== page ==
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November 19, 2021

Brock Turner 2.0 in New York?: privileged teen receives surprisingly lenient sentence for multiple sex offenses (and now national attention)

Because there are literally tens of thousands of state and federal sentences imposed every month, one can always find an array of notable stories of notable leniency and notable severity in individual sentencings.  But only a handful of sentencing stories ever garner broad national attention, and a variety of predictable and unpredictable factors usually account for what gives certain sentencing stories particular salience.  The case of Stanford swimmer Brock Turner, the 20-year old given only six months in a California jail for a sexual assault, had a bunch of factors that led it to receive more attention than any single state sentence of recent vintage.  I am now wondering if the lenient sentence this week of Christopher Belter might also have similar factors.

This USA Today article provide these details under the headline, "A New York man pleaded guilty to rape and sexual abuse charges. He wasn't sentenced to prison":

A New York man who pleaded guilty to rape and sexual abuse charges will not face prison time, and instead was sentenced to probation earlier this week. Christopher Belter, 20, in 2019 pleaded guilty to felony charges including third-degree rape and attempted first-degree sexual abuse. He also pleaded guilty to two misdemeanor sexual abuse charges, according to multiple reports.

The crimes against four victims occurred when he was 16 and 17 years old. Three of the victims were 16 years old at the time, and one was 15. Belter was facing a maximum sentence of up to eight years in prison. But Niagara County Court Judge Matthew J. Murphy III on Tuesday gave the man eight years probation. The judge said a prison sentence would be "inappropriate.”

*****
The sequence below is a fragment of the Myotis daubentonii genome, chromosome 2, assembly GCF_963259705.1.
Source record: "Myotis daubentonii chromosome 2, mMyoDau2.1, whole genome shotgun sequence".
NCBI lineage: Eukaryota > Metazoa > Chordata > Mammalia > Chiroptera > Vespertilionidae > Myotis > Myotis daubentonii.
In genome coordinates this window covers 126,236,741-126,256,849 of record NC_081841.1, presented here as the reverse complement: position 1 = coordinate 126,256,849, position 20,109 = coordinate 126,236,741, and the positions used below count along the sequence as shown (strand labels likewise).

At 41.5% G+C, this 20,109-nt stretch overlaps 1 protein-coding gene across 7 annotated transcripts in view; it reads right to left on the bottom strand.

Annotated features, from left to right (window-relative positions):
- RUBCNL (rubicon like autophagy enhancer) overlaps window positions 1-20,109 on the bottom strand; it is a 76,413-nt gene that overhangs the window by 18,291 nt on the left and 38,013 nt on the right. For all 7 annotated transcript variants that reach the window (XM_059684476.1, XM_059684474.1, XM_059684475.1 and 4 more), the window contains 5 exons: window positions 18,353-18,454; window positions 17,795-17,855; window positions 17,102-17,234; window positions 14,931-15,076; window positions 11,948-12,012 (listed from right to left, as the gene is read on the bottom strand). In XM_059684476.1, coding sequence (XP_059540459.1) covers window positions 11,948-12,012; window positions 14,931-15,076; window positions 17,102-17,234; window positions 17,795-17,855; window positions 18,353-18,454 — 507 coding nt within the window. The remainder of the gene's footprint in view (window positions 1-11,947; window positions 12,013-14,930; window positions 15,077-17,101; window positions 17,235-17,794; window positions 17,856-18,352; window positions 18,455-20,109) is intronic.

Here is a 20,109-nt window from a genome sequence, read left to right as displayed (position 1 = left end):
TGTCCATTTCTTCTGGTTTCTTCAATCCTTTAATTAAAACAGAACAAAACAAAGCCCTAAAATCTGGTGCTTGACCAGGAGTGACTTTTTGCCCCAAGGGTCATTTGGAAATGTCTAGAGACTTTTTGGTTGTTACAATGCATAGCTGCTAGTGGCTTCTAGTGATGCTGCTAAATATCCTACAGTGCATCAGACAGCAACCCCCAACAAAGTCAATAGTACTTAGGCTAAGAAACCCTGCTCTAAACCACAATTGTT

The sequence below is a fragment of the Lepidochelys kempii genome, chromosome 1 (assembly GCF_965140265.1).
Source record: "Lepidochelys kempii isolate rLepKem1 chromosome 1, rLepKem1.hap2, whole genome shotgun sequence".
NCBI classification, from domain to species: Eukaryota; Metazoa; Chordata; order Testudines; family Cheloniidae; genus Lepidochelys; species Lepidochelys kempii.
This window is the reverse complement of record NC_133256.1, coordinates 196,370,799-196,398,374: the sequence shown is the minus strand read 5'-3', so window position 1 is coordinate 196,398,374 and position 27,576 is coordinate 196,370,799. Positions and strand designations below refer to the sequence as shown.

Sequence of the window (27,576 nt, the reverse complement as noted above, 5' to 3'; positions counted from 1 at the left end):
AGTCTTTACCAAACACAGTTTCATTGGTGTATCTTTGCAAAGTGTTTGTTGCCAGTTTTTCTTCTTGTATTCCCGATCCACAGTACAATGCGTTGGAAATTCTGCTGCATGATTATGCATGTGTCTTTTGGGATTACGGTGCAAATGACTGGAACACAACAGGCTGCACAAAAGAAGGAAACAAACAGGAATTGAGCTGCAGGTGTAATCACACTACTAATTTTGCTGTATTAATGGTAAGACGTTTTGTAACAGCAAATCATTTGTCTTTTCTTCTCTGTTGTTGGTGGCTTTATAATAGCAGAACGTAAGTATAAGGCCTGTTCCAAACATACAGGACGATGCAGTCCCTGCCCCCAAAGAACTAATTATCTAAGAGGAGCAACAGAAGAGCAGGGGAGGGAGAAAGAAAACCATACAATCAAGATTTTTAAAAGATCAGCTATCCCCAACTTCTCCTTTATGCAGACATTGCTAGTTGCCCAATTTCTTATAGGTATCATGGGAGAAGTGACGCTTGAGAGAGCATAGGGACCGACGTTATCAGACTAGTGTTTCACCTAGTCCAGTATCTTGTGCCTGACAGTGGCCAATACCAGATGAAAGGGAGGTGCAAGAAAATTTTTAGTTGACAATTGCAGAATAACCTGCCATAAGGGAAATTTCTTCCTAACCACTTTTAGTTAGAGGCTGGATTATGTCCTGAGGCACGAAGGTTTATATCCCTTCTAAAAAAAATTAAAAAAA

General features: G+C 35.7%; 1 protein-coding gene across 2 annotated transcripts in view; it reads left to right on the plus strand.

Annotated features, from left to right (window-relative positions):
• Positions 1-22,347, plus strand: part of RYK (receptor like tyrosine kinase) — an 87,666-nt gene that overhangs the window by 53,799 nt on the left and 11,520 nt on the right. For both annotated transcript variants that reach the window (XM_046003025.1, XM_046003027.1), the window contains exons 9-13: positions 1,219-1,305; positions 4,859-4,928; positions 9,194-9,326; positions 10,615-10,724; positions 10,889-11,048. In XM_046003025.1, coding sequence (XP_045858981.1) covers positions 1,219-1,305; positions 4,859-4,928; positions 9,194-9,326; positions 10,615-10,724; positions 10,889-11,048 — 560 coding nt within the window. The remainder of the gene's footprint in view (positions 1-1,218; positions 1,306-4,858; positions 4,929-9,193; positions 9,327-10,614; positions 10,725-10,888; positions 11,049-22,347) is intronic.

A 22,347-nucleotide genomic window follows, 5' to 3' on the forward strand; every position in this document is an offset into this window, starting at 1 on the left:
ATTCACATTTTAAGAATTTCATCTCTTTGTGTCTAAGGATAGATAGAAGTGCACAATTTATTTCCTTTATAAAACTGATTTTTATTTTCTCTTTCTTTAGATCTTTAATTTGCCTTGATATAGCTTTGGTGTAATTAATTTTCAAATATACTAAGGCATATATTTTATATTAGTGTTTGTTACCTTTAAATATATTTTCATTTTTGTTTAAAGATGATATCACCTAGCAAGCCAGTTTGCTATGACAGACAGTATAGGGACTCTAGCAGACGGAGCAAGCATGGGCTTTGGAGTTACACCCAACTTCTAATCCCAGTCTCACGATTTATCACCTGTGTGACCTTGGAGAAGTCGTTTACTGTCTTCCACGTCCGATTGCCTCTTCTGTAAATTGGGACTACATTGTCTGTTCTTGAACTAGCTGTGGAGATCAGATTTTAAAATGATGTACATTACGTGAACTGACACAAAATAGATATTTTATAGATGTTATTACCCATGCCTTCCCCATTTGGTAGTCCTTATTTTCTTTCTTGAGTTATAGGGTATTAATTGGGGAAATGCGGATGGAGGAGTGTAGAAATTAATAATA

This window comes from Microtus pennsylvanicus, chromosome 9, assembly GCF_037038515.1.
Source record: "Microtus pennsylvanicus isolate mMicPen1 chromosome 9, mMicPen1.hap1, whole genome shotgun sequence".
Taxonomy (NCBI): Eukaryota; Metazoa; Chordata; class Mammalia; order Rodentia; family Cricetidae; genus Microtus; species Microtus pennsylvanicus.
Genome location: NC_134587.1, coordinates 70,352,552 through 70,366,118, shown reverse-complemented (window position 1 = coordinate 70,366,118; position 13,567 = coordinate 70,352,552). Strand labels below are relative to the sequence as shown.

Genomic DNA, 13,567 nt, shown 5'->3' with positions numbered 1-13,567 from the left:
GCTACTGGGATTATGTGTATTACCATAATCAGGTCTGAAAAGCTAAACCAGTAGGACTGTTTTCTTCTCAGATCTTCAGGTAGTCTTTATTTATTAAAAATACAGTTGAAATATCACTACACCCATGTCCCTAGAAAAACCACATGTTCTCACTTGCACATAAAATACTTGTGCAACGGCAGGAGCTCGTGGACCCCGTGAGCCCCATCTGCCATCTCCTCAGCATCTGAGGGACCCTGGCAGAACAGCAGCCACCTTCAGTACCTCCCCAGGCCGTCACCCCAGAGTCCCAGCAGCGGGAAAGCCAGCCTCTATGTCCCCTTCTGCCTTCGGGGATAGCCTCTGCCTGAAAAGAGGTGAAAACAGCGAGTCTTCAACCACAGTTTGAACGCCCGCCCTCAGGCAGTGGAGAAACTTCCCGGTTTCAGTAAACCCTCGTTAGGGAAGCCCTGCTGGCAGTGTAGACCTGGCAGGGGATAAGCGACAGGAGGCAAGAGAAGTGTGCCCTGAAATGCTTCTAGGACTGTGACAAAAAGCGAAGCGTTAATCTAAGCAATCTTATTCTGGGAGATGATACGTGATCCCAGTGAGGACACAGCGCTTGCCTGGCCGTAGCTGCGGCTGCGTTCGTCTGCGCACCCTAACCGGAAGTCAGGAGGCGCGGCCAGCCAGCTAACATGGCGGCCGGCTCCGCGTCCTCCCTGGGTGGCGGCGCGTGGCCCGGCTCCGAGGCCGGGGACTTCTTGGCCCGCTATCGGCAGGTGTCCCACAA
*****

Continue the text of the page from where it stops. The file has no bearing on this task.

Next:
“I’m not ashamed to say that I actually prayed over what is the appropriate sentence in this case because there was great pain. There was great harm. There were multiple crimes committed in the case,” Murphy said, according to WKBW. “It seems to me that a sentence that involves incarceration or partial incarceration isn’t appropriate, so I am going to sentence you to probation,” he added.

Belter will have to register as a sex offender under his sentence, according to multiple reports.

Steven Cohen, an attorney representing one of the victims, said in a statement to USA TODAY that his client is “deeply disappointed in the sentencing.” He added that his client “threw up in the ladies room following the sentencing."

“I have been practicing law for over 30 years. If Chris Belter was not a white defendant from a rich and influential family, it is my belief he wouldn’t have received the original plea deal, and he would surely have been sentenced to prison,” Cohen said. “The greater harm, however, is that the sentencing in this matter would seem to perpetuate the insane belief that rape is not a serious crime and that its occurrence results in little consequence to the perpetrator. Our society needs to do much better,” he added.

Barry Covert, Belter's attorney, said the man “is tremendously remorseful for what he's done.” "There are clients who are never able to empathize with their victims no matter how much counseling they receive. Chris isn't one of them," he said, The Buffalo News reported....